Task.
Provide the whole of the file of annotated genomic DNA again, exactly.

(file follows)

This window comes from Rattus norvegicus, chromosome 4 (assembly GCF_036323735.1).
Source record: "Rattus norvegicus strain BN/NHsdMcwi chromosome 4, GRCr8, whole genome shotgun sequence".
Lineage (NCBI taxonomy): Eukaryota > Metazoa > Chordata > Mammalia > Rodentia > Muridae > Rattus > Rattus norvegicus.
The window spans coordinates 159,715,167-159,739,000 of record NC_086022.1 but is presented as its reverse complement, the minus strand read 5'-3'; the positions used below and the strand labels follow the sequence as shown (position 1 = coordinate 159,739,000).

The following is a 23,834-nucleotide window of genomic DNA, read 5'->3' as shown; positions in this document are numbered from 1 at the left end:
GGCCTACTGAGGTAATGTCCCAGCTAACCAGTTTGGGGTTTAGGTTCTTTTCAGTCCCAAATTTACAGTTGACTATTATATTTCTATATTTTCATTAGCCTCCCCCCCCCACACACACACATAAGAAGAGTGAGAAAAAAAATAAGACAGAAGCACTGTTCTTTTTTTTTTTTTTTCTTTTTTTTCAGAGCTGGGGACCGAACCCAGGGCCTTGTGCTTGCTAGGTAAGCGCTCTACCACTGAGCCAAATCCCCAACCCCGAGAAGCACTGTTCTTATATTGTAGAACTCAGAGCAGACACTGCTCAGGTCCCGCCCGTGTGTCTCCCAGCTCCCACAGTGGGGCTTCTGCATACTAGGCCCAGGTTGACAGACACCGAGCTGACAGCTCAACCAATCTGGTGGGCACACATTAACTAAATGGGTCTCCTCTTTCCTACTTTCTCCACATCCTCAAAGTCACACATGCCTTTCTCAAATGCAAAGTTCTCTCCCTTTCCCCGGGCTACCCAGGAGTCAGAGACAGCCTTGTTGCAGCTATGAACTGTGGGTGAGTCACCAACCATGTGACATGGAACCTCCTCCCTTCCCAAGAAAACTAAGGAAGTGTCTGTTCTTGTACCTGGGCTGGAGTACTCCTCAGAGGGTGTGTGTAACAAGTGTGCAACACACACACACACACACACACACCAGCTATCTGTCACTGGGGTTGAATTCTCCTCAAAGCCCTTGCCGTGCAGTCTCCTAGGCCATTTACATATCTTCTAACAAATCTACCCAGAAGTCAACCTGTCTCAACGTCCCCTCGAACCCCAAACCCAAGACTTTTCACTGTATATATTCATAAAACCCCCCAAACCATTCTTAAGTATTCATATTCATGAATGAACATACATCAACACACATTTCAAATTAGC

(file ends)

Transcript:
This window comes from Rattus norvegicus, chromosome 4 (assembly GCF_036323735.1).
Source record: "Rattus norvegicus strain BN/NHsdMcwi chromosome 4, GRCr8, whole genome shotgun sequence".
Lineage (NCBI taxonomy): Eukaryota > Metazoa > Chordata > Mammalia > Rodentia > Muridae > Rattus > Rattus norvegicus.
The window spans coordinates 159,715,167-159,739,000 of record NC_086022.1 but is presented as its reverse complement, the minus strand read 5'-3'; the positions used below and the strand labels follow the sequence as shown (position 1 = coordinate 159,739,000).

The following is a 23,834-nucleotide window of genomic DNA, read 5'->3' as shown; positions in this document are numbered from 1 at the left end:
GGCCTACTGAGGTAATGTCCCAGCTAACCAGTTTGGGGTTTAGGTTCTTTTCAGTCCCAAATTTACAGTTGACTATTATATTTCTATATTTTCATTAGCCTCCCCCCCCCACACACACACATAAGAAGAGTGAGAAAAAAAATAAGACAGAAGCACTGTTCTTTTTTTTTTTTTTTCTTTTTTTTCAGAGCTGGGGACCGAACCCAGGGCCTTGTGCTTGCTAGGTAAGCGCTCTACCACTGAGCCAAATCCCCAACCCCGAGAAGCACTGTTCTTATATTGTAGAACTCAGAGCAGACACTGCTCAGGTCCCGCCCGTGTGTCTCCCAGCTCCCACAGTGGGGCTTCTGCATACTAGGCCCAGGTTGACAGACACCGAGCTGACAGCTCAACCAATCTGGTGGGCACACATTAACTAAATGGGTCTCCTCTTTCCTACTTTCTCCACATCCTCAAAGTCACACATGCCTTTCTCAAATGCAAAGTTCTCTCCCTTTCCCCGGGCTACCCAGGAGTCAGAGACAGCCTTGTTGCAGCTATGAACTGTGGGTGAGTCACCAACCATGTGACATGGAACCTCCTCCCTTCCCAAGAAAACTAAGGAAGTGTCTGTTCTTGTACCTGGGCTGGAGTACTCCTCAGAGGGTGTGTGTAACAAGTGTGCAACACACACACACACACACACACACCAGCTATCTGTCACTGGGGTTGAATTCTCCTCAAAGCCCTTGCCGTGCAGTCTCCTAGGCCATTTACATATCTTCTAACAAATCTACCCAGAAGTCAACCTGTCTCAACGTCCCCTCGAACCCCAAACCCAAGACTTTTCACTGTATATATTCATAAAACCCCCCAAACCATTCTTAAGTATTCATATTCATGAATGAACATACATCAACACACATTTCAAATTAGC